The Middle East Investor Relations Association (Meira) conference in Dubai last week heard from an impressive array of speakers who highlighted the numerous opportunities and significant challenges the region faces from an IR perspective.
The event, which was attended by more than 170 IR professionals from the region, heard a number of investors noting that the Middle East needs reliability from the region’s capital market companies, including – most importantly – more and better communication, pointing to the vital importance of IR in boosting the region.
When asked to cite two things that need to improve in the Middle East for investors, speakers cited more consistency across the region’s markets and improved access to management – a clear lesson on the latter for IR professionals in the region.
In turn, senior IROs spoke about developing the best IR in the region and the ongoing challenges of dealing with change and the unpredictable. One senior IR professional said: ‘As IROs, you need to keep your ear to the ground to understand what is coming.’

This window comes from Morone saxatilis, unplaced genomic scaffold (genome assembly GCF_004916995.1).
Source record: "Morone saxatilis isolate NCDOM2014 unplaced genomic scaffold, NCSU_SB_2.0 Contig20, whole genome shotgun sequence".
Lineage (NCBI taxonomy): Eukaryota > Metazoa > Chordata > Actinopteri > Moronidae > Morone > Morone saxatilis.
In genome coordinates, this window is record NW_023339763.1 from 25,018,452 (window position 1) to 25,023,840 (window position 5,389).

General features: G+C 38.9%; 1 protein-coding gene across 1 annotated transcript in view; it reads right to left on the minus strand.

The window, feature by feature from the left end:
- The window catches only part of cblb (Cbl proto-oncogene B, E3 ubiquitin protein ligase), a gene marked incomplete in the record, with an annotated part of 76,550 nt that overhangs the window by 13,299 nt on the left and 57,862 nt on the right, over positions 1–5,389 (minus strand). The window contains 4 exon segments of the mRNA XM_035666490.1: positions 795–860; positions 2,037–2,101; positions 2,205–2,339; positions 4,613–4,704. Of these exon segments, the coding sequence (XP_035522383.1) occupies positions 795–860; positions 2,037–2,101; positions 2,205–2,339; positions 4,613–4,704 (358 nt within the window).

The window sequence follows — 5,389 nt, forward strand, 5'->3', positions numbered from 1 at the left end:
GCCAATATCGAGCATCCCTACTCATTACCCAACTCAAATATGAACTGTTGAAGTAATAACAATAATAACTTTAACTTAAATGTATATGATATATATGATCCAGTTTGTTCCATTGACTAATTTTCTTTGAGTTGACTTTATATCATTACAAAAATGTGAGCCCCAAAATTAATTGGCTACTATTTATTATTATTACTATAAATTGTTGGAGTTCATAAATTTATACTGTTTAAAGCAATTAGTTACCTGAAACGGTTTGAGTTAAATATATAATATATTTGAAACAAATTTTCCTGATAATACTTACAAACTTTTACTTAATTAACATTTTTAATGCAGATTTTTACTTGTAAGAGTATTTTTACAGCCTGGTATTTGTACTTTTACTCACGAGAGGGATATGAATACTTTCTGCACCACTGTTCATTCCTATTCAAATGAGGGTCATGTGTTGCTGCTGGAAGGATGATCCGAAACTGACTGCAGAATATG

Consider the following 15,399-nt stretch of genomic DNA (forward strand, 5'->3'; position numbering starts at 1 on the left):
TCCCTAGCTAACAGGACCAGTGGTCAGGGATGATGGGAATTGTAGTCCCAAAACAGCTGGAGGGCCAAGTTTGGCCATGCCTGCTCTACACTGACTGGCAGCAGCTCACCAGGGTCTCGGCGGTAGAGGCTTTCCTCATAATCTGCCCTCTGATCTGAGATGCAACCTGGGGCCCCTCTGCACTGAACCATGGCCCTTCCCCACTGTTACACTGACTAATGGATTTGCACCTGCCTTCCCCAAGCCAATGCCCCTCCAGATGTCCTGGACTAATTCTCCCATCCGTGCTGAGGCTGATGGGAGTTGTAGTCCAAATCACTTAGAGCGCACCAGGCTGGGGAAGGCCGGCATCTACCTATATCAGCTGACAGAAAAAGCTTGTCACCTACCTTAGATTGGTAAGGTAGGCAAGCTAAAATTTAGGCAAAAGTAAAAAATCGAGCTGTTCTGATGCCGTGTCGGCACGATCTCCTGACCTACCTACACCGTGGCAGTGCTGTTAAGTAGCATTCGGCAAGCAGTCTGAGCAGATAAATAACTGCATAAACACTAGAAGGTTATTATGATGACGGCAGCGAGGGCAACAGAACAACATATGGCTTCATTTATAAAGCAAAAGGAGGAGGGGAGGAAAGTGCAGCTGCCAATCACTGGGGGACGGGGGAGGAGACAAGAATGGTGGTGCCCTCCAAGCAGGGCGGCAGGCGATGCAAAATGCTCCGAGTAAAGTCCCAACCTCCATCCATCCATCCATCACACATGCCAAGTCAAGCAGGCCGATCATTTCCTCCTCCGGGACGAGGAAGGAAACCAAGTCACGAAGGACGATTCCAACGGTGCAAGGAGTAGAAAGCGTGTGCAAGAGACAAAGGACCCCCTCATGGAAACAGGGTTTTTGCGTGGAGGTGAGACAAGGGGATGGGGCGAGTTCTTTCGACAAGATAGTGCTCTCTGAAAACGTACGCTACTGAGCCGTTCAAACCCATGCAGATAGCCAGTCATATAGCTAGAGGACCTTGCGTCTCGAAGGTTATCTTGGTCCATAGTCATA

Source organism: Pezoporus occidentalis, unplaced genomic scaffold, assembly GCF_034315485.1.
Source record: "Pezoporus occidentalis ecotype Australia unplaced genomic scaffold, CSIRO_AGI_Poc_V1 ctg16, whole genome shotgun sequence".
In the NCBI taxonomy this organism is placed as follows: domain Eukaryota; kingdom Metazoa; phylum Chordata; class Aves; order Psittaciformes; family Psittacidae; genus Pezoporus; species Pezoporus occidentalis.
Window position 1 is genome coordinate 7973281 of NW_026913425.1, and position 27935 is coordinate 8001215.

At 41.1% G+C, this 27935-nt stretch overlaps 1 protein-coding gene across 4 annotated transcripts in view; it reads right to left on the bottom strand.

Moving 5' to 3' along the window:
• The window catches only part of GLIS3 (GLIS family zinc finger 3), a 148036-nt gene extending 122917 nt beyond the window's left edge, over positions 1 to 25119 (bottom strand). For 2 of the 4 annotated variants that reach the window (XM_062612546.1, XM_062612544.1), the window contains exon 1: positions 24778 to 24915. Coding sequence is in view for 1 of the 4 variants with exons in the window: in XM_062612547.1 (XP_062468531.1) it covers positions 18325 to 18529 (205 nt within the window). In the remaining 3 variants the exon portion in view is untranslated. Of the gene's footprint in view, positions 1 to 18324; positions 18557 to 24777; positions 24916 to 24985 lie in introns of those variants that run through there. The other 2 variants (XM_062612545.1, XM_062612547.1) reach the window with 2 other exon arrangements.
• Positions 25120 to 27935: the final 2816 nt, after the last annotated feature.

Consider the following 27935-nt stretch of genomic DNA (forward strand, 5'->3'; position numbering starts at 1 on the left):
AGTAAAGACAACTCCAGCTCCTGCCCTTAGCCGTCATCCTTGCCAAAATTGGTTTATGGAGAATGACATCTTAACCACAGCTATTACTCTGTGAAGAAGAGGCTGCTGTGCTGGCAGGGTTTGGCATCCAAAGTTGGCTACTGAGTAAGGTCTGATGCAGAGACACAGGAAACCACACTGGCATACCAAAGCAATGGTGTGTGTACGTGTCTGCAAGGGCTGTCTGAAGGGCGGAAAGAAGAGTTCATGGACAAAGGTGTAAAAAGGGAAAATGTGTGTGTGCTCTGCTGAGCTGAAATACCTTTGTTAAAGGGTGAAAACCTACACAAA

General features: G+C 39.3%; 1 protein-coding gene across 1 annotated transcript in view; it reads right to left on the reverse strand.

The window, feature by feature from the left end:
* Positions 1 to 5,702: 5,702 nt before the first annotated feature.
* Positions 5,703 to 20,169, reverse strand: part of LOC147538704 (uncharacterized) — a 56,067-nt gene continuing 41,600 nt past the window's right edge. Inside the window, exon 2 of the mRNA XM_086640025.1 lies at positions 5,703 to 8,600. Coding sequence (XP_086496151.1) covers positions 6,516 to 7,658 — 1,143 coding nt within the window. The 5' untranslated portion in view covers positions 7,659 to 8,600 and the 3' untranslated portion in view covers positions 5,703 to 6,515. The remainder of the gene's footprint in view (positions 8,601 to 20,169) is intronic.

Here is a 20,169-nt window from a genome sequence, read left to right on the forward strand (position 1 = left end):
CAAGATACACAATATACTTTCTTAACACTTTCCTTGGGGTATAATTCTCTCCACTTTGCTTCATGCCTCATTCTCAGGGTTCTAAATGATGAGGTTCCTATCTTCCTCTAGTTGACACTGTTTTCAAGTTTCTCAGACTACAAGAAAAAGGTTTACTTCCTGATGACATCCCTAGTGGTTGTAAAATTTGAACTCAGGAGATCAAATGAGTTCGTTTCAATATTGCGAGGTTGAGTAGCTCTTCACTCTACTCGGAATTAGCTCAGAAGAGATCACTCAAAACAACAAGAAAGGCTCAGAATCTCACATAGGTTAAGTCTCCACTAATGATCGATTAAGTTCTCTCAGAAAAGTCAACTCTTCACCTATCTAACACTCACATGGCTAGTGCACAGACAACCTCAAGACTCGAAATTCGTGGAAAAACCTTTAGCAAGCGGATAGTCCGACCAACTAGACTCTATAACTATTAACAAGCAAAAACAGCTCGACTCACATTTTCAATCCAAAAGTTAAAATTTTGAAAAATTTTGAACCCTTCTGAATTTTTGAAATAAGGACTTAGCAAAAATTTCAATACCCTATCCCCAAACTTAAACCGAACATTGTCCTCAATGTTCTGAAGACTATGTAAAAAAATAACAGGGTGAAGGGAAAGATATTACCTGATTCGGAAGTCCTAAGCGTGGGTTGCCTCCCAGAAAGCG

On a more structural level, one IRO advised that IR professionals always need to be prepared for the worst: ‘Get your act together on how you respond to crisis, because one thing you will all face at some point is crisis. That [means] having the right institutional structural approach in your organization to bring together all the people you need to make correct decisions.’
On a more negative note, there is much work to do regarding some company and market practices in the Middle East, warned a panel of investors. ‘Some practices come close to stretching the law and market manipulation,’ warned one forthright investor.
Connected to this and the challenges it poses for investor relations, a senior financial IRO commented: ‘You have to make painful observations in a very factual way and take the emotion out of it. Your management team needs to know the strengths and weaknesses of a particular case or situation.’
But there were positive observations, too. The Kingdom of Saudi Arabia is making real progress on transparency and disclosure, highlighted an investor. There was also a stated mission to raise awareness of IR and corporate governance issues in the kingdom.
The IR implications of the potential MSCI reclassification of Saudi Arabia from a stand-alone market status to an emerging market was considered ultimately a good thing for the kingdom and the region as a whole in moving the market’s status forward.
Another positive development was that the Middle East is more engaged on ESG than the global average, according to the latest BNY Mellon IR survey.